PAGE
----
The Millennium Management Blueprint was created by the Candle Corp. in Santa Monica, Calif., in response to what its executives say is a lack of cohesive planning on the part of many local governments.
Candle, an information technology firm, consulted its own experts and government planners on the best way to integrate various Y2K contingency plans being developed by public and private groups in communities across the country.
'When we talked to communities, most were active in trying to correct computer systems,' says Richard Kennedy, who directs Candle's Millennium Institute. 'What was missing was looking outside to those connections and linkages to the private sector and nonprofits.'
Company officials say citizens will look to local leaders on Jan. 1, 2000, if interruptions in essential services occur, and many are ill-equipped to cope.
The blueprint was developed to help government Y2K managers decide where to begin, how to monitor their and others' progress, and how best to communicate to the public what's in the works.
The Y2K bug refers to potential interruptions in basic services if inadequately programmed computer chips misread the year 2000 for 1900. Although technicians are busy remediating computer programs, there is a worry that not all of the offending data will have been routed from integrated systems by the turn of the century.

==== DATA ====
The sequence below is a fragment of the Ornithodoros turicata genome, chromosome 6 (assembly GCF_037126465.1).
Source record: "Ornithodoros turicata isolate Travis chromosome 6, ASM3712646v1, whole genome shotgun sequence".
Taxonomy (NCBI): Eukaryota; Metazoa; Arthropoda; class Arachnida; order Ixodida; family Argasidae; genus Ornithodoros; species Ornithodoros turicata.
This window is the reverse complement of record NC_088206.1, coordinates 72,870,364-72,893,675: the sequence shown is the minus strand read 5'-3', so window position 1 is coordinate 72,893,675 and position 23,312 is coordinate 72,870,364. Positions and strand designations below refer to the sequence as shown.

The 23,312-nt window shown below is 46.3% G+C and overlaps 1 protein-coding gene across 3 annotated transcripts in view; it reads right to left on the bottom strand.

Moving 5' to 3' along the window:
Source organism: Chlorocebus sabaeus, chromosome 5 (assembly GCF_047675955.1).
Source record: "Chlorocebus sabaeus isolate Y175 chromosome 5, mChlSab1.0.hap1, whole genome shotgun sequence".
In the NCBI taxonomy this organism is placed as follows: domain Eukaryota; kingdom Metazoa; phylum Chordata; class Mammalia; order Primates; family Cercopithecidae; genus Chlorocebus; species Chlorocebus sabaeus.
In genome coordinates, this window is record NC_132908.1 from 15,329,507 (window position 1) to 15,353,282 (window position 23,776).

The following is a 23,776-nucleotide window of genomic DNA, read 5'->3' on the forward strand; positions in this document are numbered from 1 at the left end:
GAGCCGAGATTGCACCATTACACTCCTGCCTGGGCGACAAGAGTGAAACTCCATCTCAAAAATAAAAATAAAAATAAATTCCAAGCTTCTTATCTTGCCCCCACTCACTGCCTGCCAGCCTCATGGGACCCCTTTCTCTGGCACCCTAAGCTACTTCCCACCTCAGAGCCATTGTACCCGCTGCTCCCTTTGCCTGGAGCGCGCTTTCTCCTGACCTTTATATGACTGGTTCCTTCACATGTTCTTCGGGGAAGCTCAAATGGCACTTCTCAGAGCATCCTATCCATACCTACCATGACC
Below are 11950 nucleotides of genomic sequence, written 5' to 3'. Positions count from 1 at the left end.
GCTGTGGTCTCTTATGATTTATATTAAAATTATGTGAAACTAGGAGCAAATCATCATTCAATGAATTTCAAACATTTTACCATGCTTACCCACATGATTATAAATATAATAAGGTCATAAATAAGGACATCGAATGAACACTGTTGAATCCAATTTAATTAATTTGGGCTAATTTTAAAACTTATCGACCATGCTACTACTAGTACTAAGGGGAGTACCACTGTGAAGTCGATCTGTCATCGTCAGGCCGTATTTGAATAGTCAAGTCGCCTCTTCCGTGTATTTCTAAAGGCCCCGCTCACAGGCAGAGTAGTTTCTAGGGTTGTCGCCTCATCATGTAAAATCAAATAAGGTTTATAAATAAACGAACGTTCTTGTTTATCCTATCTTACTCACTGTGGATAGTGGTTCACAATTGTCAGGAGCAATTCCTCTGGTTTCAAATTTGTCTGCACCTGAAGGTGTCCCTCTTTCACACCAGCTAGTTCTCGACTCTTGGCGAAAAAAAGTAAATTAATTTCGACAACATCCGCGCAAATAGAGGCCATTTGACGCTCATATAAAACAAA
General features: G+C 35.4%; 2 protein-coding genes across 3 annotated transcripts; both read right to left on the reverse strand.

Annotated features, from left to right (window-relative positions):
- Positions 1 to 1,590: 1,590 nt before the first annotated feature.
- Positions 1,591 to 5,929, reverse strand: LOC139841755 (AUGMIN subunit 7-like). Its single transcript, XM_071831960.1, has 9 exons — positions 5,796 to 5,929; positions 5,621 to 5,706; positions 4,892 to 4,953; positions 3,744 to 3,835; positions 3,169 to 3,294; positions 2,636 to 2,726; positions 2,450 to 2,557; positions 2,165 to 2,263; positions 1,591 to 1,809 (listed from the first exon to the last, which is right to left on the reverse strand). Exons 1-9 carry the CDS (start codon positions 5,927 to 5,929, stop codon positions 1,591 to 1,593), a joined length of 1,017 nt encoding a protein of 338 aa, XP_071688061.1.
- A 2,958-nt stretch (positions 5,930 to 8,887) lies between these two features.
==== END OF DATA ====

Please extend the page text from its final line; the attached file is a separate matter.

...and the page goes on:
The Millennium Blueprint's aim is to bring together computer experts, engineers and emergency managers with community and neighborhood groups who understand a community's specific needs and vulnerabilities.
The intent of the plan is to ensure that if a glitch should occur in water, power, police, and fire or hospital services, it will have been anticipated and, consequently, will be short-lived.
The management blueprint was sent to 10,000 municipalities free of charge. Los Angeles and several other California cities have adopted portions of the plan, Kennedy said, which is flexible enough to be modified for cities both small and large. At least 100 others have consulted the web site since the blueprint was unveiled in May.
'We're not pretending to be the leaders' in Y2K remediation, says Kennedy. 'If we could just nudge a few more people along,' he added, the goal of the institute will have been met.
Contacts: Richard Kennedy, Deborah Kelfer, directors, the Millennium Institute, Candle Corp., Santa Monica, Calif., through Dennis Wolcott, Stoorza, Ziegaus, & Metzger, Los Angeles, Calif., 213-891-2822; web site: www.TMA2000.org.
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